Neanderthal plant use and pyrotechnology: phytolith analysis from Roc de Marsal, France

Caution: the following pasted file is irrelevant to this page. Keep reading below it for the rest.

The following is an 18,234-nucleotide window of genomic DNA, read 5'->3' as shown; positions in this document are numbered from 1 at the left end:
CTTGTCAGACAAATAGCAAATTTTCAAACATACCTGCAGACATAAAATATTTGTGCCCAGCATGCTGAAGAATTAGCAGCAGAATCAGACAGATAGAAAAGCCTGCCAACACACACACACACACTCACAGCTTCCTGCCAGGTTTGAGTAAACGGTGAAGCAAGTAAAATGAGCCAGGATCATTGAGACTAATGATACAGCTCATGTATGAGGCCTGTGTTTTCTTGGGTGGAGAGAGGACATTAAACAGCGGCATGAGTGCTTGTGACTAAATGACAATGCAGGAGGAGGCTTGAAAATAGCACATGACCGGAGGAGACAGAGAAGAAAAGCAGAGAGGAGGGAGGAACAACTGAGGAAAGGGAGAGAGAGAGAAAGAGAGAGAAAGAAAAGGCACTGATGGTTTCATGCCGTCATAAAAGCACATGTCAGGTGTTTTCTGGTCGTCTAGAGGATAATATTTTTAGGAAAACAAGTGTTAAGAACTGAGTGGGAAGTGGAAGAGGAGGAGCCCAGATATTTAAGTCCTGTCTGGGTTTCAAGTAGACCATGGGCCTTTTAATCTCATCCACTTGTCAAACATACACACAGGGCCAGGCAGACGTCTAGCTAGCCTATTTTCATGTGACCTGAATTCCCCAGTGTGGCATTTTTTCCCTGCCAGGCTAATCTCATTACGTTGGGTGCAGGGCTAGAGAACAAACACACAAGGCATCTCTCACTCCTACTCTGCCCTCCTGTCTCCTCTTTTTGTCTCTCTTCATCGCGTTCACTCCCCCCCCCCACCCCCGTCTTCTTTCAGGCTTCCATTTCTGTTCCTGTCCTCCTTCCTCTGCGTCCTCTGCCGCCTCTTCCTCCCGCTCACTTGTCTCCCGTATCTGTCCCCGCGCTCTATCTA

The plant component of Neanderthal subsistence and technology is not well documented, partially due to the preservation constraints of macrobotanical components. Phytoliths, however, are preserved even when other plant remains have decayed and so provide evidence for Neanderthal plant use and the environmental context of archaeological sites. Phytolith assemblages from Roc de Marsal, a Middle Paleolithic cave site in SW France, provide new insight into the relationship between Neanderthals and plant resources. Ninety-seven samples from all archaeological units and 18 control samples are analyzed. Phytoliths from the wood and bark of dicotyledonous plants are the most prevalent, but there is also a significant proportion of grass phytoliths in many samples. Phytolith densities are much greater in earlier layers, which is likely related to the presence of combustion features in those layers. These phytoliths indicate a warmer, wetter climate, whereas phytoliths from upper layers indicate a cooler, drier environment. Phytoliths recovered from combustion features indicate that wood was the primary plant fuel source, while grasses may have been used as surface preparations.